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|Title:||On The Reconstruction Of Text Phylogeny Trees: Evaluation And Analysis Of Textual Relationships|
On the reconstruction of text phylogeny trees: evaluation and analysis of textual relationships
|Author:||Marcerola, Guilherme D.|
Oikawa, Marina A.
|Abstract:||Over the history of mankind, textual records change. Sometimes due to mistakes during transcription, sometimes on purpose, as a way to rewrite facts and reinterpret history. There are several classical cases, such as the logarithmic tables, and the transmission of antique and medieval scholarship. Today, text documents are largely edited and redistributed on the Web. Articles on news portals and collaborative platforms (such as Wikipedia), source code, posts on social networks, and even scientific publications or literary works are some examples in which textual content can be subject to changes in an evolutionary process. In this scenario, given a set of near-duplicate documents, it is worthwhile to find which one is the original and the history of changes that created the whole set. Such functionality would have immediate applications on news tracking services, detection of plagiarism, textual criticism, and copyright enforcement, for instance. However, this is not an easy task, as textual features pointing to the documents' evolutionary direction may not be evident and are often dataset dependent. Moreover, side information, such as time stamps, are neither always available nor reliable. In this paper, we propose a framework for reliably reconstructing text phylogeny trees, and seamlessly exploring new approaches on a wide range of scenarios of text reusage. We employ and evaluate distinct combinations of dissimilarity measures and reconstruction strategies within the proposed framework, and evaluate each approach with extensive experiments, including a set of artificial near-duplicate documents with known phylogeny, and from documents collected from Wikipedia, whose modifications were made by Internet users. We also present results from qualitative experiments in two different applications: text plagiarism and reconstruction of evolutionary trees for manuscripts (stemmatology).|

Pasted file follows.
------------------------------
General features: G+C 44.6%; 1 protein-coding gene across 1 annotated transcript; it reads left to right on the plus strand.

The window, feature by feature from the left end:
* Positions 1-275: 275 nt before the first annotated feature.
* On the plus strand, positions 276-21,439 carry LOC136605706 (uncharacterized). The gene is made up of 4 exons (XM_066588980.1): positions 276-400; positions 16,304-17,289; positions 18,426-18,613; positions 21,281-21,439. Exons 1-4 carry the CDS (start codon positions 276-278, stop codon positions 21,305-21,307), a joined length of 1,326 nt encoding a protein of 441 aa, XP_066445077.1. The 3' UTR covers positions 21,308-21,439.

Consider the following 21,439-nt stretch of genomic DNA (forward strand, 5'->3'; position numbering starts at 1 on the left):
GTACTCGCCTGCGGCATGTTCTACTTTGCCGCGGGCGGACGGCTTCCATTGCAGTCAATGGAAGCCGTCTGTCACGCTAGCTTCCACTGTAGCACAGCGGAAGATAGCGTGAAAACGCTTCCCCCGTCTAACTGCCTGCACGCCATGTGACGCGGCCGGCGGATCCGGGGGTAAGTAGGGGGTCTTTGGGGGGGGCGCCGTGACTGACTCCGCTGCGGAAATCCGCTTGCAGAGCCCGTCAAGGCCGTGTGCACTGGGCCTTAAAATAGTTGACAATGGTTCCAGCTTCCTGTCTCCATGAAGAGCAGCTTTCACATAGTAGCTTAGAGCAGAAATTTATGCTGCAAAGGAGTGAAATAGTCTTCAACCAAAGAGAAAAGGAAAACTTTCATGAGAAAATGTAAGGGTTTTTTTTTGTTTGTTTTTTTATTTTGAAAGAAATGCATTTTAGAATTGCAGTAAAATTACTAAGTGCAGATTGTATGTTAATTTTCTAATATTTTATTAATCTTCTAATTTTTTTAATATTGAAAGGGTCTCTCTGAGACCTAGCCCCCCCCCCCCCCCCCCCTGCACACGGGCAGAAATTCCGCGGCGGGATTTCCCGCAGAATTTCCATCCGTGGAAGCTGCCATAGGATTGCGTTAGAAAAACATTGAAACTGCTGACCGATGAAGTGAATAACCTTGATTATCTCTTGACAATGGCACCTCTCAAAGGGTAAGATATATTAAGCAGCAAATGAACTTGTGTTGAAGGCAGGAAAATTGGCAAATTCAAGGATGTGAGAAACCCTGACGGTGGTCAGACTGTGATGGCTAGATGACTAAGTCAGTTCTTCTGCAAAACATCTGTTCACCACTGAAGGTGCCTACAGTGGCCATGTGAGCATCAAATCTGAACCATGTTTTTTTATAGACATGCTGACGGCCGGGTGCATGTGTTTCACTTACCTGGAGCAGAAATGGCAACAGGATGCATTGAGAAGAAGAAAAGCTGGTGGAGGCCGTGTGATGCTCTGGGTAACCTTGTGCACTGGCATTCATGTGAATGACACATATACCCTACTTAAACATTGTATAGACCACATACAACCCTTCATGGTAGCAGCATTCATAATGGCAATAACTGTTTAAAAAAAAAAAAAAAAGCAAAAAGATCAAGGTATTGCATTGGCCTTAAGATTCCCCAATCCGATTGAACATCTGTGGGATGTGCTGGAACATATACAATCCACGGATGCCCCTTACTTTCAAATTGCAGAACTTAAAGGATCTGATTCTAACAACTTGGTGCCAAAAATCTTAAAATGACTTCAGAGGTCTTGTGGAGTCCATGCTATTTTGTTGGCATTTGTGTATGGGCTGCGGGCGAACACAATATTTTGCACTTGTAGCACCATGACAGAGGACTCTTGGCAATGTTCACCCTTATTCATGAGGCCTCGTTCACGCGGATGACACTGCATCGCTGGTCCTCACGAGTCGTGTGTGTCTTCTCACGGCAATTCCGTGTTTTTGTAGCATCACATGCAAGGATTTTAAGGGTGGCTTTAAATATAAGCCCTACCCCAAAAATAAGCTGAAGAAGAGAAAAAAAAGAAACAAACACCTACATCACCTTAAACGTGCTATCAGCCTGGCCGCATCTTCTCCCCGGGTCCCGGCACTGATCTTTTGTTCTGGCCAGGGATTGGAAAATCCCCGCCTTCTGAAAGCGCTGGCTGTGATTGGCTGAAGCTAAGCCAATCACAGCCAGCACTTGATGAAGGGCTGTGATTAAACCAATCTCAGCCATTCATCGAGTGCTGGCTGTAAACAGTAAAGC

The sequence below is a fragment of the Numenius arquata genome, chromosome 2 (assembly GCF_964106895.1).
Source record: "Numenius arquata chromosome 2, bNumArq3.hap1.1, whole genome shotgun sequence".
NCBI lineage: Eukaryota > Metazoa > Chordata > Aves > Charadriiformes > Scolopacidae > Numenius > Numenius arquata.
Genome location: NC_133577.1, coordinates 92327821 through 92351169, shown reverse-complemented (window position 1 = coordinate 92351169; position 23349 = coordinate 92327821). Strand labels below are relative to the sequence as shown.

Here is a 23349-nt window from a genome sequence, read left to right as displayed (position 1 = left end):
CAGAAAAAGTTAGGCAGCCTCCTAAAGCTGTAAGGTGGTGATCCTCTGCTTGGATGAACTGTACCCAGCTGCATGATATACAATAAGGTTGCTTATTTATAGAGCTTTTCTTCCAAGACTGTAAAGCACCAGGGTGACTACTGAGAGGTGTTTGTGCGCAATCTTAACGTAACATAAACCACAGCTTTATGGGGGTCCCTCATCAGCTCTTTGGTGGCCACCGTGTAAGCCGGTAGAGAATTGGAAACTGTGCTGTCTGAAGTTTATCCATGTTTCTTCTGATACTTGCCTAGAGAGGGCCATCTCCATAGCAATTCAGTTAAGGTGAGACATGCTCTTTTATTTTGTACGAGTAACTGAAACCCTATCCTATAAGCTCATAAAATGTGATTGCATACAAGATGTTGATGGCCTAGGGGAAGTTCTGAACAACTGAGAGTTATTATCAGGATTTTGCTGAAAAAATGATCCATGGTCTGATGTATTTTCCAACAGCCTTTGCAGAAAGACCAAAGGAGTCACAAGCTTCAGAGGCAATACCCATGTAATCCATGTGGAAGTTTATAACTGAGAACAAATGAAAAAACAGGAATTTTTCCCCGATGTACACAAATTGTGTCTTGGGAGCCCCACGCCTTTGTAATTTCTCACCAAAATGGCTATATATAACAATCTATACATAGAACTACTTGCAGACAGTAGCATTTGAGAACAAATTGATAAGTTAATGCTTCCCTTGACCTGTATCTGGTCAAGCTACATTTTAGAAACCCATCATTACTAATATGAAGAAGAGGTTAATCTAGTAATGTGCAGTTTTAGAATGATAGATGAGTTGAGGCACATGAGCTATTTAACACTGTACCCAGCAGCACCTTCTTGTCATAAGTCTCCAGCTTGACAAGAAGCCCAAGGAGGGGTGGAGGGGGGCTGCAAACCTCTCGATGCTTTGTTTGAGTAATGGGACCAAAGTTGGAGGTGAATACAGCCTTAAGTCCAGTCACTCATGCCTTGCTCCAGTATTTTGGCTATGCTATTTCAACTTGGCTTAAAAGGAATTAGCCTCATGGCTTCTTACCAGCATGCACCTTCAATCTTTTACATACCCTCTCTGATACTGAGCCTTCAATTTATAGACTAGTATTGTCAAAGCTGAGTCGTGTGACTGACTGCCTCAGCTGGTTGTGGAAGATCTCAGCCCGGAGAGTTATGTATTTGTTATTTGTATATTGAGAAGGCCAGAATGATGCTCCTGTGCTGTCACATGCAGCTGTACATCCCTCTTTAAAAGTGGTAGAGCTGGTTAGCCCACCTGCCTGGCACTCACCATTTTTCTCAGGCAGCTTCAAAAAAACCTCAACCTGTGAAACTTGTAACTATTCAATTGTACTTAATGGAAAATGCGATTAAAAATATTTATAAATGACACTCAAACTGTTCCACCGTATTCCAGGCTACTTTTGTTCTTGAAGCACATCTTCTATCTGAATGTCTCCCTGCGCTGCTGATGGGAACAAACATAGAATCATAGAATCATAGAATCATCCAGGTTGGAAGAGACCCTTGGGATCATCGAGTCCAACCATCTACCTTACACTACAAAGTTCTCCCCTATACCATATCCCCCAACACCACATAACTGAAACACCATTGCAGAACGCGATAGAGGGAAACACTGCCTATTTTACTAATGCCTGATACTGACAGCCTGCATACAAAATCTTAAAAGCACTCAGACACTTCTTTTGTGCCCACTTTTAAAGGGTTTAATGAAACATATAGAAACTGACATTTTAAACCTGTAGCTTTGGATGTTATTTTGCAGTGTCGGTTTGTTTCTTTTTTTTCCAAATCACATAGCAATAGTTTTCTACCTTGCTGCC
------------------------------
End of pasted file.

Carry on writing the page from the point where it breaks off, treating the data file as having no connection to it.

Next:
Over the history of mankind, textual records change. Sometimes due to mistakes during transcription, sometimes on purpose, as a way to rewrite facts and reinterpret history. There are several classical cases, such as the logarithmic tables, and the transm
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|Editor:||Public Library of Science|
|Citation:||Plos One. Public Library Science, v. 11, p. , 2016.|
|Appears in Collections:||IC - Artigos e Outros Documentos|
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